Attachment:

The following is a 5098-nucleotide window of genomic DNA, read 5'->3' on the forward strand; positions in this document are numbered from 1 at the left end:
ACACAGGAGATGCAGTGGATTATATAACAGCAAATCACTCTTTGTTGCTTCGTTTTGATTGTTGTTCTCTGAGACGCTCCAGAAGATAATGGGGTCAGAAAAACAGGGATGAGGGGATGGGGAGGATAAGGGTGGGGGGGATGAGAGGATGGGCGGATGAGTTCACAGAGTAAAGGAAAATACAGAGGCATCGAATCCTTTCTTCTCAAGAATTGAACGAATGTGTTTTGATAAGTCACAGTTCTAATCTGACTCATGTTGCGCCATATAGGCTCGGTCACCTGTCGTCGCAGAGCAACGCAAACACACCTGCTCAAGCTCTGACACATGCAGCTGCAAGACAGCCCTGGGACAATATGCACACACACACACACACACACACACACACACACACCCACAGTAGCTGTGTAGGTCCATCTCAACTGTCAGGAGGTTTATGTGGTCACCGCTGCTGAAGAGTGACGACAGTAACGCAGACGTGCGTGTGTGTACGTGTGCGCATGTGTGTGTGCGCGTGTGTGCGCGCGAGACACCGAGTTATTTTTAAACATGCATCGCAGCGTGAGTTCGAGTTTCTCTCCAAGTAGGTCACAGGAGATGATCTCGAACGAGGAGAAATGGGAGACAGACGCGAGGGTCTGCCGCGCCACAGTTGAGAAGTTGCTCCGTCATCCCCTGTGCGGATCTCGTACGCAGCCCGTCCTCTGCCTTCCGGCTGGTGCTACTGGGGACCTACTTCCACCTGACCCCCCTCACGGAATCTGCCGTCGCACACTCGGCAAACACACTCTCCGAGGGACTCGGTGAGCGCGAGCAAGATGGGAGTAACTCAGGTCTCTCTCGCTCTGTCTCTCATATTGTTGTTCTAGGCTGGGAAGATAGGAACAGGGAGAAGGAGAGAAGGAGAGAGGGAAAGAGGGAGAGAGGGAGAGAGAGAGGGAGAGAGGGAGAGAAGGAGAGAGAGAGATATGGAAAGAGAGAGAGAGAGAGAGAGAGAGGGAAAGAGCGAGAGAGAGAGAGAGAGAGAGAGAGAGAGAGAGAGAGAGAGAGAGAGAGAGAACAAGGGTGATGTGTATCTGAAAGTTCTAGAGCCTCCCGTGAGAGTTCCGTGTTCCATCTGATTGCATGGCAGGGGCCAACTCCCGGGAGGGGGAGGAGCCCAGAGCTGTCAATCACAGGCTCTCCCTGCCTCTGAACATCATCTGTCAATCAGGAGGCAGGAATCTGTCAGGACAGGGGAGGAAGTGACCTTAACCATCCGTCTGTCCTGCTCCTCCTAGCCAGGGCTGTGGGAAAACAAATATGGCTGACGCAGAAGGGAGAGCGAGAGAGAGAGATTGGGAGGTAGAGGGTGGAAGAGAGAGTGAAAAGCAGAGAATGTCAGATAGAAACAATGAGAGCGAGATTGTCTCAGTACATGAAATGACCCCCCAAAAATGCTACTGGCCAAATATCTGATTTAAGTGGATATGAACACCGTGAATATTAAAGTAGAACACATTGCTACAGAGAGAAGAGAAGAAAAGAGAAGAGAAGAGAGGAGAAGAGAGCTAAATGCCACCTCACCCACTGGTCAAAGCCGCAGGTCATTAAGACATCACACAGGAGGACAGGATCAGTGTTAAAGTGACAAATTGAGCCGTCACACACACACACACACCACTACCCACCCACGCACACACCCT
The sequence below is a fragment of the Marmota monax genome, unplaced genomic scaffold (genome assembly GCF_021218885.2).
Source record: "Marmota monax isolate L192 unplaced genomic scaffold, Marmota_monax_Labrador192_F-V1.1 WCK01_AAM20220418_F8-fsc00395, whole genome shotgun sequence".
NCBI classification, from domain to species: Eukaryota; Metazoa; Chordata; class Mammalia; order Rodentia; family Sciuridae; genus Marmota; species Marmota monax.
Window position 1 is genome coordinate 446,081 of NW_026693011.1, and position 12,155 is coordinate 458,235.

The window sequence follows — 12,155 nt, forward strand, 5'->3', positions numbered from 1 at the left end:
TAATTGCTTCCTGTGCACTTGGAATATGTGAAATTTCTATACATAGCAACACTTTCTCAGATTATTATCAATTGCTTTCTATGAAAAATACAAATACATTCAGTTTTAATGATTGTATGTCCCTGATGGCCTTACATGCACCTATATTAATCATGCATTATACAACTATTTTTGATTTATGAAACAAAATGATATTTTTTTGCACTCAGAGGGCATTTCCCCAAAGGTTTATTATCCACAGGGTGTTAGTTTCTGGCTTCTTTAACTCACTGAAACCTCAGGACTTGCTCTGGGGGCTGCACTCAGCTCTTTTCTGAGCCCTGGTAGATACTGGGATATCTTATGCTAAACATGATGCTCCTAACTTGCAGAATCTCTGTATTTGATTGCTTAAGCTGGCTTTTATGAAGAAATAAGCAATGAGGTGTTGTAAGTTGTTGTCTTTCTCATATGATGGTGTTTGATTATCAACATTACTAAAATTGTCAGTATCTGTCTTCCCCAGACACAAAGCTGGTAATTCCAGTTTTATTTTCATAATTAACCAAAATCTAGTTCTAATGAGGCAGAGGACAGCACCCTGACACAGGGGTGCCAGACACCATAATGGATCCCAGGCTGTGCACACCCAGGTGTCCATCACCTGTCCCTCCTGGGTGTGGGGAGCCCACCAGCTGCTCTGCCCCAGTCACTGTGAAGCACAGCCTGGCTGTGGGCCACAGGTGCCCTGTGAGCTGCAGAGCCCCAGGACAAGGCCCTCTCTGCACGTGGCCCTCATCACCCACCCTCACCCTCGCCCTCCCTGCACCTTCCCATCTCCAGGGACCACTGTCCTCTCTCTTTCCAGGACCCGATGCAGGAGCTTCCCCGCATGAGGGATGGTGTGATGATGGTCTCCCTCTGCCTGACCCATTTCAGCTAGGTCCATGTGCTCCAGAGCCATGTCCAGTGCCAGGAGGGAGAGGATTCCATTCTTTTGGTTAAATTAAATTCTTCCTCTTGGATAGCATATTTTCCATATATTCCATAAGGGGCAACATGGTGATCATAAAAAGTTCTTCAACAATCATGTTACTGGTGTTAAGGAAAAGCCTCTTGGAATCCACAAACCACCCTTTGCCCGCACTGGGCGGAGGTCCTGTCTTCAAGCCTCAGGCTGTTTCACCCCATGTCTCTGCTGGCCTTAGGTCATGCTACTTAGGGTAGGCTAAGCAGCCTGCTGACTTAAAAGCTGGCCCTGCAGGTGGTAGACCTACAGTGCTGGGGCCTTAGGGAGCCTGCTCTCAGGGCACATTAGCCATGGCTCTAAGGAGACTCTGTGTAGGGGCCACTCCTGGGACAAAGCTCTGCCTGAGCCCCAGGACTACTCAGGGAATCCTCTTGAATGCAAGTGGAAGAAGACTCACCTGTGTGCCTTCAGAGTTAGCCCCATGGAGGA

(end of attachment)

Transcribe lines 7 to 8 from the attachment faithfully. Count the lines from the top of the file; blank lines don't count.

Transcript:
The window sequence follows — 12,155 nt, forward strand, 5'->3', positions numbered from 1 at the left end:
TAATTGCTTCCTGTGCACTTGGAATATGTGAAATTTCTATACATAGCAACACTTTCTCAGATTATTATCAATTGCTTTCTATGAAAAATACAAATACATTCAGTTTTAATGATTGTATGTCCCTGATGGCCTTACATGCACCTATATTAATCATGCATTATACAACTATTTTTGATTTATGAAACAAAATGATATTTTTTTGCACTCAGAGGGCATTTCCCCAAAGGTTTATTATCCACAGGGTGTTAGTTTCTGGCTTCTTTAACTCACTGAAACCTCAGGACTTGCTCTGGGGGCTGCACTCAGCTCTTTTCTGAGCCCTGGTAGATACTGGGATATCTTATGCTAAACATGATGCTCCTAACTTGCAGAATCTCTGTATTTGATTGCTTAAGCTGGCTTTTATGAAGAAATAAGCAATGAGGTGTTGTAAGTTGTTGTCTTTCTCATATGATGGTGTTTGATTATCAACATTACTAAAATTGTCAGTATCTGTCTTCCCCAGACACAAAGCTGGTAATTCCAGTTTTATTTTCATAATTAACCAAAATCTAGTTCTAATGAGGCAGAGGACAGCACCCTGACACAGGGGTGCCAGACACCATAATGGATCCCAGGCTGTGCACACCCAGGTGTCCATCACCTGTCCCTCCTGGGTGTGGGGAGCCCACCAGCTGCTCTGCCCCAGTCACTGTGAAGCACAGCCTGGCTGTGGGCCACAGGTGCCCTGTGAGCTGCAGAGCCCCAGGACAAGGCCCTCTCTGCACGTGGCCCTCATCACCCACCCTCACCCTCGCCCTCCCTGCACCTTCCCATCTCCAGGGACCACTGTCCTCTCTCTTTCCAGGACCCGATGCAGGAGCTTCCCCGCATGAGGGATGGTGTGATGATGGTCTCCCTCTGCCTGACCCATTTCAGCTAGGTCCATGTGCTCCAGAGCCATGTCCAGTGCCAGGAGGGAGAGGATTCCATTCTTTTGGTTAAATTAAATTCTTCCTCTTGGATAGCATATTTTCCATATATTCCATAAGGGGCAACATGGTGATCATAAAAAGTTCTTCAACAATCATGTTACTGGTGTTAAGGAAAAGCCTCTTGGAATCCACAAACCACCCTTTGCCCGCACTGGGCGGAGGTCCTGTCTTCAAGCCTCAGGCTGTTTCACCCCATGTCTCTGCTGGCCTTAGGTCATGCTACTTAGGGTAGGCTAAGCAGCCTGCTGACTTAAAAGCTGGCCCTGCAGGTGGTAGACCTACAGTGCTGGGGCCTTAGGGAGCCTGCTCTCAGGGCACATTAGCCATGGCTCTAAGGAGACTCTGTGTAGGGGCCACTCCTGGGACAAAGCTCTGCCTGAGCCCCAGGACTACTCAGGGAATCCTCTTGAATGCAAGTGGAAGAAGACTCACCTGTGTGCCTTCAGAGTTAGCCCCATGGAGGA